The second world premiere will be a new String Octet by Jakub Jankowski. “The Jankowski is interesting, because he is not known by many people at all,” says Vine. “I think he’s incredibly talented – a young composer from Adelaide, recently graduated from Adelaide University. But he’s also an accomplished cellist and that puts him in an unusual position to be able to write a string octet.”
“He’s played octets, he has his own quartet, but in terms of creating new music for a festival,” Vine explains, “he’s in the rare position of being possibly the best equipped composer in Australia to write for these forces.”
What then are the special pleasures and challenges of the Musica Viva Festival for Vine? “It’s unusual to have a chamber music festival in a capital city,” he explains. “They are almost always in the country. So the challenge for us is always to create an experience that is completely unique,” he says, “because there are about ten or a dozen chamber music festivals throughout Australia.”
The Zukerman Trio. Photo © Cheryl Mazak
“It’s really the breadth of activity,” Vine says. “Part of the specialness of this festival is the relationship with the Australian Youth Orchestra. Pinchas Zukerman will be running a masterclass with members of the AYO’s chamber music programme, there are performances and masterclasses with the AYO, a three-day music workshop for young people and a one-day free music experience – also for young people – on the Friday. It’s really the richness of every aspect of making chamber music that, I think, makes this particular festival so unique.”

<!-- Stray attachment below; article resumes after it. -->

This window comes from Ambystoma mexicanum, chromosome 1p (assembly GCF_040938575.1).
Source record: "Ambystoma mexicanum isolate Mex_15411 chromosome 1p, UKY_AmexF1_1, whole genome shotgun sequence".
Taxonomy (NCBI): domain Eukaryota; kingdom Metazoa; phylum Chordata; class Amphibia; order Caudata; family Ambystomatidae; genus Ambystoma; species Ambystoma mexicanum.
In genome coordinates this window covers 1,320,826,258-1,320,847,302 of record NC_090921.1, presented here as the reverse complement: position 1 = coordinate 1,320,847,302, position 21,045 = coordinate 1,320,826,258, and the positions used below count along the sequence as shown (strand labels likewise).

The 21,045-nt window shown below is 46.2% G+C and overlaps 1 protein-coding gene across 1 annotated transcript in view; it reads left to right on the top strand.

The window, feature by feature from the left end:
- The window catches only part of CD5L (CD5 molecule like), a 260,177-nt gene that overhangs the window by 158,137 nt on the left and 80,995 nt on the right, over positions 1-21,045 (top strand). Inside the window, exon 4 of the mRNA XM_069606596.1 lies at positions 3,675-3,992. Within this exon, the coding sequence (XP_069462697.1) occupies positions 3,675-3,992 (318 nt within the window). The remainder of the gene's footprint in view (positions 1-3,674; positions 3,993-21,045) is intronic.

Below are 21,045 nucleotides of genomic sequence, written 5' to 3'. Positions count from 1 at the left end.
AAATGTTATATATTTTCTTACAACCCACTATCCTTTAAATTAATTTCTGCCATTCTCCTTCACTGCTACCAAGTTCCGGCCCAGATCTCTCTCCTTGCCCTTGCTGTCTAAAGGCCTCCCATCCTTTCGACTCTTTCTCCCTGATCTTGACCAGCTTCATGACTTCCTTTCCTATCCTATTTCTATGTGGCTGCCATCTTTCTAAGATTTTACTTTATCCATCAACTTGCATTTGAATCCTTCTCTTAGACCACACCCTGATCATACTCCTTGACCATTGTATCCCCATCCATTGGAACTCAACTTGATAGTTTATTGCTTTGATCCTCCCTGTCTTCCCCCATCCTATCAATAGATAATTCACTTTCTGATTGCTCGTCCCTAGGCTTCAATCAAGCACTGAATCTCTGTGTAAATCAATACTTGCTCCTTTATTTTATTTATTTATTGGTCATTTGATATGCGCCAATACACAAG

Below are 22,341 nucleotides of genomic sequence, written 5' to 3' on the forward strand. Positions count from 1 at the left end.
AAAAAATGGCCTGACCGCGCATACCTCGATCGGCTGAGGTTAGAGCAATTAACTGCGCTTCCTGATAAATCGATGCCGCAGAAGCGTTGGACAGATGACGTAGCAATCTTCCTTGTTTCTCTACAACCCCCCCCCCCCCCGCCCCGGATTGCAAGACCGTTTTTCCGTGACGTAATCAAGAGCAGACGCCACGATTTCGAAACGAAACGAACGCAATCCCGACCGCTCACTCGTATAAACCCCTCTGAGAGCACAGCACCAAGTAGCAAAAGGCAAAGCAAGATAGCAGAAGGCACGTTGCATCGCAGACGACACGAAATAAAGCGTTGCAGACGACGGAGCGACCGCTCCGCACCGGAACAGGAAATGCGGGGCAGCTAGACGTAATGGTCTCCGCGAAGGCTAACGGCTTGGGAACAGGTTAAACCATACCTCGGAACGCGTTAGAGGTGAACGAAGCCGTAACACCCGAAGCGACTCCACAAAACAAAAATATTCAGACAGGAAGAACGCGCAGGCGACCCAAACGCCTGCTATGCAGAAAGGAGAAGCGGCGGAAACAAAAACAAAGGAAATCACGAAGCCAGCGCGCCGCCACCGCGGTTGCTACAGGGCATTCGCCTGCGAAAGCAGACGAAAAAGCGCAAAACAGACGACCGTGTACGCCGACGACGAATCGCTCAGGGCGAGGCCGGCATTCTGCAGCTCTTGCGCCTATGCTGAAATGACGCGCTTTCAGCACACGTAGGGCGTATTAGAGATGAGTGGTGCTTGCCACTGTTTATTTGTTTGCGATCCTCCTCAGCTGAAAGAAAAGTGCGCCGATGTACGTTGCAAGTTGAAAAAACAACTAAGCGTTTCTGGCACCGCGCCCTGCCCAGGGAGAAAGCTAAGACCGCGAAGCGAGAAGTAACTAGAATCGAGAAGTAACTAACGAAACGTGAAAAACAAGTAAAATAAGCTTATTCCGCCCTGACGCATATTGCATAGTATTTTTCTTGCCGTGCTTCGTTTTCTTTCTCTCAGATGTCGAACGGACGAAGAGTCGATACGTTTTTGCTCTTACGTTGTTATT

Vine is tactfully reluctant to choose a favourite concert. Between the opening concert and the Festival’s finale, he says, “are crammed all these little gems – it’s really hard to pick them out.”
“Every programme has a completely contrasting dynamic,” he says. “I think there’s something in every concert. For people who love chamber music, you can’t miss it.”
Carl Vine’s Festival Highlights
“If I had to pick a highlight, I would have to say the Dvorˇák Dumky on the opening night,” says Vine. Concert 1 opens with Amy Dickson performing Florent Schmitt’s Légende and sees the Goldner Quartet and Lambert Orkis tackle Robert Schumann’s Piano Quartet Op. 44 before the Elias Quartet perform Benjamin Britten’s Third String Quartet. The Zukerman Trio brings the evening to a close with Dvorˇák’s galloping Dumky Trio.
Ross Edwards’ new work for Amy Dickson, Bright Birds and Sorrows, caps off Concert 4 on Saturday evening. The concert also features Vasks’ Third String Quartet, Brahms’ Third Violin Sonata and Broadstock’s My Feet Want to Dance but my Eyes Want to Sleep. Jakub Jankowksi’s String Octet brings the Festival to a close on Sunday afternoon, sharing a programme with Decruck, Crumb and Beethoven’s famous Archduke Trio.
“There’s a remarkable concentration of music on the Sunday morning,” says Vine, “with two works by Martin Wesley-Smith [White Knight and Beaver and For Marimba and Tape] – a critically renowned Sydney composer – and a new work by one of Sydney’s youngest composers, Elizabeth Younan [Shoreditch Grind].” The concert is bookended by Mozart’s Horn Quintet in E Flat, K407 and Beethoven’s Third Cello Sonata.
The Musica Viva Festival 2017 is at the Sydney Conservatorium of Music from April 20 to 23. Tickets are on sale now.